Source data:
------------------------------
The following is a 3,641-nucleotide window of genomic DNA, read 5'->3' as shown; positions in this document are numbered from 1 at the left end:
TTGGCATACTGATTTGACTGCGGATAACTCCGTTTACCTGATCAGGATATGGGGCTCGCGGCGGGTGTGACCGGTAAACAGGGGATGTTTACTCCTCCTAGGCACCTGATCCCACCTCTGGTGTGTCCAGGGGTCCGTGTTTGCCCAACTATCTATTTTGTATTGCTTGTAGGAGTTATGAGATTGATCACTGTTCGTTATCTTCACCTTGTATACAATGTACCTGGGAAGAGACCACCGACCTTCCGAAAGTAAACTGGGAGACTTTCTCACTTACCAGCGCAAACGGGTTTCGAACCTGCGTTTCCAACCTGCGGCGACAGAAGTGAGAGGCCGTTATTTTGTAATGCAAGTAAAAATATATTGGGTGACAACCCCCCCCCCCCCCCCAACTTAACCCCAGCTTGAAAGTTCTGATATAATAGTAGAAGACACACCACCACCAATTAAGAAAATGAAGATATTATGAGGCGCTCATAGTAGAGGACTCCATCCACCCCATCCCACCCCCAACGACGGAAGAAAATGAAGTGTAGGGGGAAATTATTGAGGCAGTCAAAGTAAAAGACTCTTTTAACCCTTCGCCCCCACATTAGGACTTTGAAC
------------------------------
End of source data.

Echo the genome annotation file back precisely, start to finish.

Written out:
The following is a 3,641-nucleotide window of genomic DNA, read 5'->3' as shown; positions in this document are numbered from 1 at the left end:
TTGGCATACTGATTTGACTGCGGATAACTCCGTTTACCTGATCAGGATATGGGGCTCGCGGCGGGTGTGACCGGTAAACAGGGGATGTTTACTCCTCCTAGGCACCTGATCCCACCTCTGGTGTGTCCAGGGGTCCGTGTTTGCCCAACTATCTATTTTGTATTGCTTGTAGGAGTTATGAGATTGATCACTGTTCGTTATCTTCACCTTGTATACAATGTACCTGGGAAGAGACCACCGACCTTCCGAAAGTAAACTGGGAGACTTTCTCACTTACCAGCGCAAACGGGTTTCGAACCTGCGTTTCCAACCTGCGGCGACAGAAGTGAGAGGCCGTTATTTTGTAATGCAAGTAAAAATATATTGGGTGACAACCCCCCCCCCCCCCCCAACTTAACCCCAGCTTGAAAGTTCTGATATAATAGTAGAAGACACACCACCACCAATTAAGAAAATGAAGATATTATGAGGCGCTCATAGTAGAGGACTCCATCCACCCCATCCCACCCCCAACGACGGAAGAAAATGAAGTGTAGGGGGAAATTATTGAGGCAGTCAAAGTAAAAGACTCTTTTAACCCTTCGCCCCCACATTAGGACTTTGAAC